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Lost Gem
Wolfgang's Steakhouse 1 American Steakhouses undefined

Wolfgang's Steakhouse

When I mentioned to a friend that I was up to 33rd Street, she reacted immediately, "You know that this is the street that Wolfgang's is on, don't you? " I loved the description that she and her husband shared with me. "It is an old world man-cave that has incredible charm and certainly appeals to the serious eater. " Situated in the former historic Vanderbilt Hotel with magnificently tiled low vaulted ceilings, my husband and I agree that this is a splendid restaurant to dine. Wolfgang's, located in the sleek New York Times building on West 41st Street, is equally pleasant, but offers an entirely different ambiance. During the daytime, the sunlight streams in through the floor-to-ceiling windows, allowing the steaks to glisten even more as they are being brought to the tables. The businessmen in their suits still dominate during the lunch hour; however, theatergoers and tourists fill the restaurant in the evening. Wolfgang Zwiener spent some forty years digesting the world of steak by working in the iconic restaurant, Peter Luger's. Think of it this way, Wolfgang received a veritable master's degree in meats in Brooklyn, and now has earned his doctorate in his own restaurant, where he has written a top-notch thesis. When others might have chosen to slow down a bit or even to retire, he began opening his own restaurants. Over the years, I have been to the four in Manhattan, with the 33rd Street flagship location being the one where we have chosen to celebrate many special occasions. As noted, it is a favorite of friends of ours, and when I asked them to speak to me further about Wolfgang's, the immediate response was, "Personally, of all the steak houses in New York, this is the one to go to. " They went on to describe the menu as not only having excellent steaks, but they also always look forward to ordering seafood, and then brace themselves as the kitchen presents them with a seafood platter appetizer that is "utterly outrageous. " There are jumbo shrimp (my number one oxymoron) and lobster with huge pieces to devour, and thrown in for good measure, some oysters and clams. "Even if you leave the steak out of the equation, it makes for an incredible meal. " But, who can leave the steak out? According to my husband, a man who is passionate about his meat, Wolfgang gets it right every time whether he decides on a filet or a porterhouse. And I, of course, am all about the side dishes and salads, which Wolfgang continues to deliver.

More places on 42nd Street

Lost Gem
Chez Josephine 1 Brunch French undefined

Chez Josephine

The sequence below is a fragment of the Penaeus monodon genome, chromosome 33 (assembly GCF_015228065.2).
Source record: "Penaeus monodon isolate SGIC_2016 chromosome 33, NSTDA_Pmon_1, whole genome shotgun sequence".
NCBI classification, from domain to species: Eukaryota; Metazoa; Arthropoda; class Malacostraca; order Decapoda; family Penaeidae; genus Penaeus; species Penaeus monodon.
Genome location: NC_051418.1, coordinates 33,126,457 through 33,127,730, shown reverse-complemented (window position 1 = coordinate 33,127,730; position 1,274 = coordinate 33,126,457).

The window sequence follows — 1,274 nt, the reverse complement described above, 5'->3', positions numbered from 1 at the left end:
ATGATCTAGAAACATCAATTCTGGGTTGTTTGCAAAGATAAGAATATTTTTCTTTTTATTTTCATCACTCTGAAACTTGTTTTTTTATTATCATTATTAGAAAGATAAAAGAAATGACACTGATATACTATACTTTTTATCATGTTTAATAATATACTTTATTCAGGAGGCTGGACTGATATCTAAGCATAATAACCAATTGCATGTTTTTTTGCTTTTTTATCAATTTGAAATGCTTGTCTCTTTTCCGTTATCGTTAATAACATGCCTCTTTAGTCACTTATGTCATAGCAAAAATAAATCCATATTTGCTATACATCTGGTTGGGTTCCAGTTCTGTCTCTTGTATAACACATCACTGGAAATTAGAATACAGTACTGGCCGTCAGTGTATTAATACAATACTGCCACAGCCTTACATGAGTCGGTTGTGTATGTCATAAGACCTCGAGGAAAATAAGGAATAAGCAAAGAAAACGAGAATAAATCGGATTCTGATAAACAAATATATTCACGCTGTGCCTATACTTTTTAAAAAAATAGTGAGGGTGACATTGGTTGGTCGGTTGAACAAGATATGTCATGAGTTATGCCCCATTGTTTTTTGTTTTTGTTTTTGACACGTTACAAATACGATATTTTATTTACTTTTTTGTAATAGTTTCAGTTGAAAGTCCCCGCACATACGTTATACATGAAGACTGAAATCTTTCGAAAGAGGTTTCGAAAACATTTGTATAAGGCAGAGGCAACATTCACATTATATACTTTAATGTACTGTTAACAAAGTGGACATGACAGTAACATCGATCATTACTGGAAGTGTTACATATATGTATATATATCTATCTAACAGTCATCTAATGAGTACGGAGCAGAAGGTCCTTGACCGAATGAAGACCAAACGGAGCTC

Manuel Uzhca's story reads like a fairytale. He came to New York from Ecuador when he was seventeen with absolutely nothing to his name and spent time as a dishwasher in a number of restaurants. He met Jean-Claude Baker when both were working at Pronto, an Italian restaurant on the Upper East Side. In 2011, Jean-Claude offered Manuel the position of manager at Chez Josephine — little did Manuel know that only four years later, the restaurant would belong to him. Manuel still recalls the day that Jean-Claude asked him to bring in his passport. Confused by his request, Manuel chose not to comply. Jean-Claude teased Manuel by saying, “If you don't bring your passport, that means you don't want my restaurant. ” The next day, still perplexed, Manuel presented his passport. Jean-Claude marched the two of them to the bank and added Manuel's name to his account, giving him permission to sign checks for the restaurant. Shortly after, Jean-Claude announced that he was retiring, but Manuel did not take him seriously. Jean-Claude then told him that he was leaving and insisted, “I won't be back. ” Jean-Claude proceeded to his attorney's office, changed his will, and went off to the Hamptons. He called Manuel to make sure that everything was in order at the restaurant, and then, very sadly, Jean-Claude took his own life. “I did not believe I owned the place, not even when they showed me the will, ” Manuel declared. Jean-Claude was the last of the children adopted into singer-dancer Josephine Baker’s “Rainbow Tribe, ” created with a mission of racial harmony. He lived and performed with her for a time before making his way to New York and eventually opening this restaurant. It quickly became a haven for Broadway clientele, known for its charming and colorful ambiance as much as its haute cuisine. Since taking over in 2015, Manuel has continued running this famed French restaurant exactly how Jean-Claude left it — paying homage to Josephine Baker, who captured the Parisian imagination in the 1920s and did not let go for decades.